Funny or not, to be entirely accurate, Rob Reiner was insufferable years before that movie was made.

    • #20
    • May 24, 2020, at 12:01 PM PDT
    • 4 likes
  21. Gossamer Cat Coolidge
    Gossamer Cat

    Judge Mental (View Comment):

    Barfly (View Comment):

    Gossamer Cat: The movie was released in 1984, back when he was amusing and not insufferable.

    [The quoted comment refers to Rob Reiner.] Reiner was funny AH in that movie, so props to him. His arm-crossing-failure was exquisite physical comedy.

    Funny or not, to be entirely accurate, Rob Reiner was insufferable years before that movie was made.

    Perhaps I just didn’t know it before he got a twitter account.

    • #21
    • May 24, 2020, at 12:39 PM PDT
    • 3 likes
  22. Gossamer Cat Coolidge
    Gossamer Cat

    Judge Mental (View Comment):

    Barfly (View Comment):

    Gossamer Cat: You have to love Rock’n’Roll to love the movie. But you also have to get the joke. The actors were so spot-on in their characterizations and their songs, that many people didn’t quite get the film, thinking it was a real film about an obscure band. A really bad obscure band. And who is to say it wasn’t?

    I recall a bunch of kids I was working with discovering Spinal Tap when they released an album – it was probably late in the 80’s. One, I remember being amused that they weren’t aware of the joke. Two, I remember it was pretty ok rock and roll. Are they any more of a joke than, say, Alice Cooper? Do not try to tell me Alice Cooper isn’t rock and roll.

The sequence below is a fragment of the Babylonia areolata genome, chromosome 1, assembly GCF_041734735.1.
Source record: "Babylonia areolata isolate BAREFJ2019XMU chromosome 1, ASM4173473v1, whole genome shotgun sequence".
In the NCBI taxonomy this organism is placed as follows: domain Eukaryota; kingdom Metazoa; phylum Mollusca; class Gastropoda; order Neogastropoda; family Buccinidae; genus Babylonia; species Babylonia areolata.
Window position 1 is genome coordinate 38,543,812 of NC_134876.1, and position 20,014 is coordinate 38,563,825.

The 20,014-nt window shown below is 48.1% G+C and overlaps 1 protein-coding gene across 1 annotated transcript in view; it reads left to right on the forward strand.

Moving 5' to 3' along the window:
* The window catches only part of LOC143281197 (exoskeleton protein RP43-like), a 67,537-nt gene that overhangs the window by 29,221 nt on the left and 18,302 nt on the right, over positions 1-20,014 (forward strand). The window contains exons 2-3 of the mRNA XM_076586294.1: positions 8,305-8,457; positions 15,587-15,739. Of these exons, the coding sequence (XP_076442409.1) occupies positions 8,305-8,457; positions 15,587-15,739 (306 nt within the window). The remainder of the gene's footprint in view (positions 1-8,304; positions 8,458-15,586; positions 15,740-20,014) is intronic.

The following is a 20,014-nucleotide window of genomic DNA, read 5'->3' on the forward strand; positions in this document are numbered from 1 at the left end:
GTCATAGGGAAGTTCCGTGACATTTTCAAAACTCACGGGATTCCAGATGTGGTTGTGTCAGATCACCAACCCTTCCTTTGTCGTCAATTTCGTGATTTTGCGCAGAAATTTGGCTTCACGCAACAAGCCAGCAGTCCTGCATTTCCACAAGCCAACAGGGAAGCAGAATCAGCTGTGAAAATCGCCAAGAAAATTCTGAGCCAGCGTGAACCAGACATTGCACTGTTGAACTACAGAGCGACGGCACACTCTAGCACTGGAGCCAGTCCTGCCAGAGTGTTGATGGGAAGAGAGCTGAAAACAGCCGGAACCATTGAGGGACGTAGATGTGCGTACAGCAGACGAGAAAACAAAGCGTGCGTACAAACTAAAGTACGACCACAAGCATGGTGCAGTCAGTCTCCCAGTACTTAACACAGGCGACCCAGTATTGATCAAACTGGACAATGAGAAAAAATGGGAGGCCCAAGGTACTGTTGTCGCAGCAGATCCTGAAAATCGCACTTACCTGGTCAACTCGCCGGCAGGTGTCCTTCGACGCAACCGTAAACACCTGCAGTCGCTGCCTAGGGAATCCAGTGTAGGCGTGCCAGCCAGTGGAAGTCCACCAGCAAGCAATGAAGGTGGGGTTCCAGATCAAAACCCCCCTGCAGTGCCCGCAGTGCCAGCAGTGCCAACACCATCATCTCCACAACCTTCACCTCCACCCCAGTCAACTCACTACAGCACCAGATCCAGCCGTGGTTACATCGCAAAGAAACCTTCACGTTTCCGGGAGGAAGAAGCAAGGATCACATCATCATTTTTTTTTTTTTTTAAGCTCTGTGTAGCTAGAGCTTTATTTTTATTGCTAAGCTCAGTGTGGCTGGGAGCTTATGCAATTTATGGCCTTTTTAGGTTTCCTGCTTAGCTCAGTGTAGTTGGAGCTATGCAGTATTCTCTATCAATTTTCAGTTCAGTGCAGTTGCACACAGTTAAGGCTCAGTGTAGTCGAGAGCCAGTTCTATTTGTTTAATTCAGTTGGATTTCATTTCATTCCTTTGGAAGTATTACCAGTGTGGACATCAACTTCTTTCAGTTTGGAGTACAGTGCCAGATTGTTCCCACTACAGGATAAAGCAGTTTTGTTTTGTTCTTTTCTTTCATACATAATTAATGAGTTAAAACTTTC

Let’s try to remember that the Archies had a number one hit song.

    You have to be careful who you pretend to be because you are who you pretend to be!

    • #22
    • May 24, 2020, at 12:41 PM PDT
    • 3 likes
  23. Vance Richards Inactive
    Vance Richards Joined in the first year of Ricochet Ricochet Charter Member

    They played it at my college when it first came out. I even bought the album, which really was all black with no writing on it.

    Since then I often find myself laughing at real documentaries . . . just the way people take themselves so seriously.

    Gossamer Cat: “I’m really influenced by Mozart and Bach, and it’s sort of in between those, really. It’s like a Mach piece.”

    And if I remember correctly the name of that sweet tune was “Lick My Love Pump”

    • #23
    • May 24, 2020, at 2:18 PM PDT
    • 8 likes
  24. Arahant Member

    Vance Richards (View Comment):
    And if I remember correctly the name of that sweet tune was “Lick My Love Pump”

    That does sound like something by Mozart…

    • #24
    • May 24, 2020, at 2:20 PM PDT
    • 4 likes
  25. Gossamer Cat Coolidge
    Gossamer Cat

    Vance Richards (View Comment):

    They played it at my college when it first came out. I even bought the album, which really was all black with no writing on it.

    Since then I often find myself laughing at real documentaries . . . just the way people take themselves so seriously.

    Gossamer Cat: “I’m really influenced by Mozart and Bach, and it’s sort of in between those, really. It’s like a Mach piece.”

    And if I remember correctly the name of that sweet tune was “Lick My Love Pump”

    I’m afraid it was. I deliberately left out that detail.

    • #25